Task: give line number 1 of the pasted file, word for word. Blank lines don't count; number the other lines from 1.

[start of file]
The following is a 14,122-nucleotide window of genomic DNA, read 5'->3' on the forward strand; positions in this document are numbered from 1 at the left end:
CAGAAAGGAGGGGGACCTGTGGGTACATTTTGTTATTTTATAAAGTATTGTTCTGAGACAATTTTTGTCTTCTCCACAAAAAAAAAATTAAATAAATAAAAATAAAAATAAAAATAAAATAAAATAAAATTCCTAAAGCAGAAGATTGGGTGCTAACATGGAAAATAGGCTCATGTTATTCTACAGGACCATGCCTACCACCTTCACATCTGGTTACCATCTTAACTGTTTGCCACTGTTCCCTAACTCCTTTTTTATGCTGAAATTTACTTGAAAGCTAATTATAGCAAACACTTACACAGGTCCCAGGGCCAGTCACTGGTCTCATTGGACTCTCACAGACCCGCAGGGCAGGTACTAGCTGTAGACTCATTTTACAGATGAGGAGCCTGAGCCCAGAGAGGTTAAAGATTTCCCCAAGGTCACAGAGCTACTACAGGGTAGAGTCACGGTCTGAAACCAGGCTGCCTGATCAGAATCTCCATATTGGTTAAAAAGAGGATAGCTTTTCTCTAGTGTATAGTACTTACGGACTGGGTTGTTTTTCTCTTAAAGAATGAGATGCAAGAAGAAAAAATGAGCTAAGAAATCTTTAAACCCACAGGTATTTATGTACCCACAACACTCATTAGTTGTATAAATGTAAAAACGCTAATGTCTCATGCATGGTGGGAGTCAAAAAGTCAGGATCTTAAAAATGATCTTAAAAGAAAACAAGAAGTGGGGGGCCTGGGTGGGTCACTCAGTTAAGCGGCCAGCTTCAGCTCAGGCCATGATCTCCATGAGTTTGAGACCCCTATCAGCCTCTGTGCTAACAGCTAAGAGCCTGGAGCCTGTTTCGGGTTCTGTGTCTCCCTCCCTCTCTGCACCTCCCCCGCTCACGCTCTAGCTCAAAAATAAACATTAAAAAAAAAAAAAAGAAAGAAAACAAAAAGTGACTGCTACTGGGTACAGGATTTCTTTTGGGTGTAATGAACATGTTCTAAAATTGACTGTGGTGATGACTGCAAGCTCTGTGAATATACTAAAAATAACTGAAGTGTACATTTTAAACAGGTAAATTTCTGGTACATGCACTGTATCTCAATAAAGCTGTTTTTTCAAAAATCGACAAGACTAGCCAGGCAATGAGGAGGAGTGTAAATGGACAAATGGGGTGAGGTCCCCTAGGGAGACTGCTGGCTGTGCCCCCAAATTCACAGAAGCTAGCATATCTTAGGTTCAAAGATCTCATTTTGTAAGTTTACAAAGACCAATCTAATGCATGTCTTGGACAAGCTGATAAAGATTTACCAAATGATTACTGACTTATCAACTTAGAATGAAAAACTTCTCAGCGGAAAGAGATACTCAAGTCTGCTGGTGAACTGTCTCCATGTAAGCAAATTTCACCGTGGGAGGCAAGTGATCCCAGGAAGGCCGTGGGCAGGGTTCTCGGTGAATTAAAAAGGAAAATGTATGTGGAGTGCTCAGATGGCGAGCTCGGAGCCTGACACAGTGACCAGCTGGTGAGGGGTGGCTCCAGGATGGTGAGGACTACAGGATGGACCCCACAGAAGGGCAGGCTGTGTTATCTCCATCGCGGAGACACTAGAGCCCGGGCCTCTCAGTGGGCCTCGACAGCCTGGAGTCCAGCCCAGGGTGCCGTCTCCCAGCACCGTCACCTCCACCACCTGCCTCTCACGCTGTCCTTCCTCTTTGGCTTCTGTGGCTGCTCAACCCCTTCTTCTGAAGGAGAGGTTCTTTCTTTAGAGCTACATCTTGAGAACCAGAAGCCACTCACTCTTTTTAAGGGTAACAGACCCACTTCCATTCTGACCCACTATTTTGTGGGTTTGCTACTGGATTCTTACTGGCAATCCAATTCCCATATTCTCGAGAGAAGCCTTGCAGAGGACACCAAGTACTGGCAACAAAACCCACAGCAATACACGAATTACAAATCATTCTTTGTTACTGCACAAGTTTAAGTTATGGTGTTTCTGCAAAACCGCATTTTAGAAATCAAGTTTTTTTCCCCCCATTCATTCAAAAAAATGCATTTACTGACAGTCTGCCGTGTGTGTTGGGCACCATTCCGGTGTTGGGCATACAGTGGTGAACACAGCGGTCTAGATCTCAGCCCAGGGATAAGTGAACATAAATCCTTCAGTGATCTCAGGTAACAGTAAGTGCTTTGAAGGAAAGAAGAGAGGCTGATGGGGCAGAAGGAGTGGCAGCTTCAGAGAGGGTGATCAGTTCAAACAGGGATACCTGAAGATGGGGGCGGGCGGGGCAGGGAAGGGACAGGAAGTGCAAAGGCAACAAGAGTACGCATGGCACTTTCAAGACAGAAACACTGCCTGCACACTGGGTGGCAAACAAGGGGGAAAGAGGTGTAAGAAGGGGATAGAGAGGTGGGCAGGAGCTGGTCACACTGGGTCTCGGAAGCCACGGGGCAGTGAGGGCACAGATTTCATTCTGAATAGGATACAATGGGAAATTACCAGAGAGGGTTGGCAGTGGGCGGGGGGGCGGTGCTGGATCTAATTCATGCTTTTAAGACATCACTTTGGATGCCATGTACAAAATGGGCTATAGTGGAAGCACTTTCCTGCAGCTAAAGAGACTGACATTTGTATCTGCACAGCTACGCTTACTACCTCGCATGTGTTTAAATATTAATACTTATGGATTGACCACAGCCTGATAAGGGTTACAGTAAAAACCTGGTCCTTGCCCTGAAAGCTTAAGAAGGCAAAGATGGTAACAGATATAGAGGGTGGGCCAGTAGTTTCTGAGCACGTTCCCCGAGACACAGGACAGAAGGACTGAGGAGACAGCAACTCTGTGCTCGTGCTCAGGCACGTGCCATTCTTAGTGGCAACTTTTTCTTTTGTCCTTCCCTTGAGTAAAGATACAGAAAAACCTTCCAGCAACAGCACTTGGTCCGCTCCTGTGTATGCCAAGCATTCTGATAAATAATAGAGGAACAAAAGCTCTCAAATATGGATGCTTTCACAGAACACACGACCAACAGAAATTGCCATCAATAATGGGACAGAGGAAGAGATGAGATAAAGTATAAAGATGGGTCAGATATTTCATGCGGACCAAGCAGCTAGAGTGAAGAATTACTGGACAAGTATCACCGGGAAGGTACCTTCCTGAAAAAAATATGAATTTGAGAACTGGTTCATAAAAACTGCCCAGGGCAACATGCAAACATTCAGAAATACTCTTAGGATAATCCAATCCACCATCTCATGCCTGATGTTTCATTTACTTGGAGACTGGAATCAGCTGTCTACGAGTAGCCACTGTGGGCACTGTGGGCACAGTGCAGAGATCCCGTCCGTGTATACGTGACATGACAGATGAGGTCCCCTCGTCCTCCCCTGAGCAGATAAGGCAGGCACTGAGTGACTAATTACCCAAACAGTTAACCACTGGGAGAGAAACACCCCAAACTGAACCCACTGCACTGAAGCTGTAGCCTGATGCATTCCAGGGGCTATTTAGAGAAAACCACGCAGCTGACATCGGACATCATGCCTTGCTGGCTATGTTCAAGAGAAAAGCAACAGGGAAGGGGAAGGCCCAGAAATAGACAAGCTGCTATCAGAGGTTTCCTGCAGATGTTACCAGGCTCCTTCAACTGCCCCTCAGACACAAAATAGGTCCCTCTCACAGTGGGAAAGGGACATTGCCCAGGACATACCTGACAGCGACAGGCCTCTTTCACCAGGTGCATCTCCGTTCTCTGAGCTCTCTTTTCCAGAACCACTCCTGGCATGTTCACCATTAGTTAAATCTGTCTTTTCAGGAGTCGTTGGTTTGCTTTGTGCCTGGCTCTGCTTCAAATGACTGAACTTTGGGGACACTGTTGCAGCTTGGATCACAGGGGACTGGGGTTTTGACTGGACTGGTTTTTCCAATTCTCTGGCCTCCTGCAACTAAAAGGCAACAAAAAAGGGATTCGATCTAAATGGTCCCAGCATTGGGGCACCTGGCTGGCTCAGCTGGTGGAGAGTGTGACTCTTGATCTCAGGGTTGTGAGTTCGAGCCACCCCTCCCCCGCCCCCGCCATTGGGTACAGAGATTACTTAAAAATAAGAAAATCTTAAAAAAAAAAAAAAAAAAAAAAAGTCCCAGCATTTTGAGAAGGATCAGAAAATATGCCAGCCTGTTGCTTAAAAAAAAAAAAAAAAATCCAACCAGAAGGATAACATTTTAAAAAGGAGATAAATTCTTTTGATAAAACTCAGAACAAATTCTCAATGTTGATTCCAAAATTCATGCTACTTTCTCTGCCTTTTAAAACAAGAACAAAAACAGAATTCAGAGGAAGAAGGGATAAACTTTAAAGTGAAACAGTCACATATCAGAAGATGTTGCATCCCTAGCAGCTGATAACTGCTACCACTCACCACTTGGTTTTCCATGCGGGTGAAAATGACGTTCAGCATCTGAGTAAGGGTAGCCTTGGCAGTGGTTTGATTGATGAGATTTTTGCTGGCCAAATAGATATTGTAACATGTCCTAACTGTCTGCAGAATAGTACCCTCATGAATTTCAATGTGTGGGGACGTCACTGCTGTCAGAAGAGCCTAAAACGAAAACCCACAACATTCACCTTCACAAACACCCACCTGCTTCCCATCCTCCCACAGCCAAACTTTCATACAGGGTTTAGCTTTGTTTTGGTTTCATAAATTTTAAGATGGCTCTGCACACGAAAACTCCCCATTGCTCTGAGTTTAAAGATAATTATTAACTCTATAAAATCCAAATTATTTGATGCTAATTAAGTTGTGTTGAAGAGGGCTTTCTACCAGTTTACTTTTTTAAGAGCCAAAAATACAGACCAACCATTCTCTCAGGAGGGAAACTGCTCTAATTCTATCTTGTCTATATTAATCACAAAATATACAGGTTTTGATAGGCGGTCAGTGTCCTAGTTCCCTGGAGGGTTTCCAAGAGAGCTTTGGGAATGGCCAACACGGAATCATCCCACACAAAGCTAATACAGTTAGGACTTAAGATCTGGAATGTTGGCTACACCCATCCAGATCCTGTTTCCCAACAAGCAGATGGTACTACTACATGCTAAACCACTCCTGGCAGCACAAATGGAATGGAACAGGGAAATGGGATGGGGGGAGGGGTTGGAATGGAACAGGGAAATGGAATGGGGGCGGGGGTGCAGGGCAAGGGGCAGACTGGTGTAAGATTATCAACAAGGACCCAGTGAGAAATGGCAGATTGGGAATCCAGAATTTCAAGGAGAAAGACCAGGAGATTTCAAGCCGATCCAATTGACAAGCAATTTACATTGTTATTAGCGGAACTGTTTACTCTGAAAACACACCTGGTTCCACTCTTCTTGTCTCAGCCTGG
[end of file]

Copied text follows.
The following is a 14,122-nucleotide window of genomic DNA, read 5'->3' on the forward strand; positions in this document are numbered from 1 at the left end: